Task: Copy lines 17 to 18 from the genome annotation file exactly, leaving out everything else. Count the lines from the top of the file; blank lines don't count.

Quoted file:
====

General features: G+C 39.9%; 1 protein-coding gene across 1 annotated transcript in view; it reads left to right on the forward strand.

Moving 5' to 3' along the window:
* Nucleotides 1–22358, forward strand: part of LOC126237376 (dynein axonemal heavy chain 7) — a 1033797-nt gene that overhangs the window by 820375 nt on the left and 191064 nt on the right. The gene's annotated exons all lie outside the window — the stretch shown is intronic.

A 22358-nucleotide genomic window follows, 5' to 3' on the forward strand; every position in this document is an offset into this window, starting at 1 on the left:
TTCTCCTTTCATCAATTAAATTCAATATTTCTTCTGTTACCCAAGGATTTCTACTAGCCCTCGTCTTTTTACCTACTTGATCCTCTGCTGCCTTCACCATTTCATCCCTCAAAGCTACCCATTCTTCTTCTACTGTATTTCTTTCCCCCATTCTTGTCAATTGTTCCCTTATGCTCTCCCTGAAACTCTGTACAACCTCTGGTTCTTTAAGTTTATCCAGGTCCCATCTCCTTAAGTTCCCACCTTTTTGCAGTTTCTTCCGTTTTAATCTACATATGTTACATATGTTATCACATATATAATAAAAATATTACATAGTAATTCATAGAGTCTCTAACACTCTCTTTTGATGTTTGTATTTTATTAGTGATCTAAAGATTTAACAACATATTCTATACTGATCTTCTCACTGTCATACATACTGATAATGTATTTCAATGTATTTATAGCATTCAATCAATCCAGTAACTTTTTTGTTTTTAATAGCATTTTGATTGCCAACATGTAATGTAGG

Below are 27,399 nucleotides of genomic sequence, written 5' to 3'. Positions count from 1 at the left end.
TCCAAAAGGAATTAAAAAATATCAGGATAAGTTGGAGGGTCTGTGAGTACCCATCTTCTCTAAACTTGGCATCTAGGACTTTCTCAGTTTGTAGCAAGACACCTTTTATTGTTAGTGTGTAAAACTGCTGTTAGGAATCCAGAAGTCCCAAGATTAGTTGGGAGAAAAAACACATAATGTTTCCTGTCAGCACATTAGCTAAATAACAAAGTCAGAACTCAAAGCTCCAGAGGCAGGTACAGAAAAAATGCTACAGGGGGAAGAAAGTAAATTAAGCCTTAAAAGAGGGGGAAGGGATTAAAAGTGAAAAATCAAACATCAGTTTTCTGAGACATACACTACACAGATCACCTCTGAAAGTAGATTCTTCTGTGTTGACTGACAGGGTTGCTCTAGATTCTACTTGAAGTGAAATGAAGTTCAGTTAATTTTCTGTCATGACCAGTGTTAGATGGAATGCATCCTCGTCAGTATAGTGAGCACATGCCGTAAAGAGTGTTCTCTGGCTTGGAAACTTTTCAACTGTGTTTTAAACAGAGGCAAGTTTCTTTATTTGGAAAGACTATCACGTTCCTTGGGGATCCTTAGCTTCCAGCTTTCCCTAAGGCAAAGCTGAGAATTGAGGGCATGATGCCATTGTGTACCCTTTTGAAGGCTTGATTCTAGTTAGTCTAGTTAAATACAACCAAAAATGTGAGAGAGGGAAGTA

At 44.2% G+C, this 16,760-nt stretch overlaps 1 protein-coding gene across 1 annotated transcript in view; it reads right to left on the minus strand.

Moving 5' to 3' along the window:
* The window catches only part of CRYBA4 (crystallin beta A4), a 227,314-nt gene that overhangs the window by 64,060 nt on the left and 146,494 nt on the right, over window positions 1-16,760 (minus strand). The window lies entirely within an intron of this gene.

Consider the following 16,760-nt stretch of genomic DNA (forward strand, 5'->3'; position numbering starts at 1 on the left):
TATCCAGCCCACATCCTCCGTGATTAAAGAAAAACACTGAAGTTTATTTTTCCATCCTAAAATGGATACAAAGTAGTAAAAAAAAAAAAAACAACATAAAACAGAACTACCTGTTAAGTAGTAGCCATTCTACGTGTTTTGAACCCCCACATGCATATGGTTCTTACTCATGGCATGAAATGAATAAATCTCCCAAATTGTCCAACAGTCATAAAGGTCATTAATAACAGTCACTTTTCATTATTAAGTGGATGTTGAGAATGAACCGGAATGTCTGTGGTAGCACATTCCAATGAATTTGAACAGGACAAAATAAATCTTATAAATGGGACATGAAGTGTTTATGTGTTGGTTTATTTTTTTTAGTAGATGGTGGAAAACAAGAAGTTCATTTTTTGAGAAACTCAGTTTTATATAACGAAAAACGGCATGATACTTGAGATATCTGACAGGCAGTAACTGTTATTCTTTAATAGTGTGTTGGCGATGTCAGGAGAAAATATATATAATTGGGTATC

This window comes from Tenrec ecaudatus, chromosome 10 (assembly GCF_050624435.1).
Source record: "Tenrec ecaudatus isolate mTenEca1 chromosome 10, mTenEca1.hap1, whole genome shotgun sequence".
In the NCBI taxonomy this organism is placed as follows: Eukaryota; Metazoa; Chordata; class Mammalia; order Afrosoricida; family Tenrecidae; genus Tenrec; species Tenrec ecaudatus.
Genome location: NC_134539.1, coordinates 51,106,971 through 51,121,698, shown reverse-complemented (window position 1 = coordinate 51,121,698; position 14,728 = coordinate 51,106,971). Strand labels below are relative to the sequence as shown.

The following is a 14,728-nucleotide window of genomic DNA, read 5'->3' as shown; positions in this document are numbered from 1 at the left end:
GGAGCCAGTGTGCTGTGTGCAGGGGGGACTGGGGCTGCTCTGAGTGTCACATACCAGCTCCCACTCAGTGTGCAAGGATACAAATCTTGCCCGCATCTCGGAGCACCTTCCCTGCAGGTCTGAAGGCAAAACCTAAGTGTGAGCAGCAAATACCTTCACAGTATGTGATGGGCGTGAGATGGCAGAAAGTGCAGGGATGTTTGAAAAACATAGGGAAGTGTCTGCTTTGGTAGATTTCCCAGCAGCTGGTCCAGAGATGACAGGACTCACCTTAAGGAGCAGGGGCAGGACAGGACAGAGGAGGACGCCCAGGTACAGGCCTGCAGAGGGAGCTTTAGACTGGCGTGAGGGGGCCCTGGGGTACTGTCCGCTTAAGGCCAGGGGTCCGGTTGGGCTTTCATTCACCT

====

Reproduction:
The following is a 14,728-nucleotide window of genomic DNA, read 5'->3' as shown; positions in this document are numbered from 1 at the left end:
GGAGCCAGTGTGCTGTGTGCAGGGGGGACTGGGGCTGCTCTGAGTGTCACATACCAGCTCCCACTCAGTGTGCAAGGATACAAATCTTGCCCGCATCTCGGAGCACCTTCCCTGCAGGTCTGAAGGCAAAACCTAAGTGTGAGCAGCAAATACCTTCACAGTATGTGATGGGCGTGAGATGGCAGAAAGTGCAGGGATGTTTGAAAAACATAGGGAAGTGTCTGCTTTGGTAGATTTCCCAGCAGCTGGTCCAGAGATGACAGGACTCACCTTAAGGAGCAGGGGCAGGACAGGACAGAGGAGGACGCCCAGGTACAGGCCTGCAGAGGGAGCTTTAGACTGGCGTGAGGGGGCCCTGGGGTACTGTCCGCTTAAGGCCAGGGGTCCGGTTGGGCTTTCATTCACCT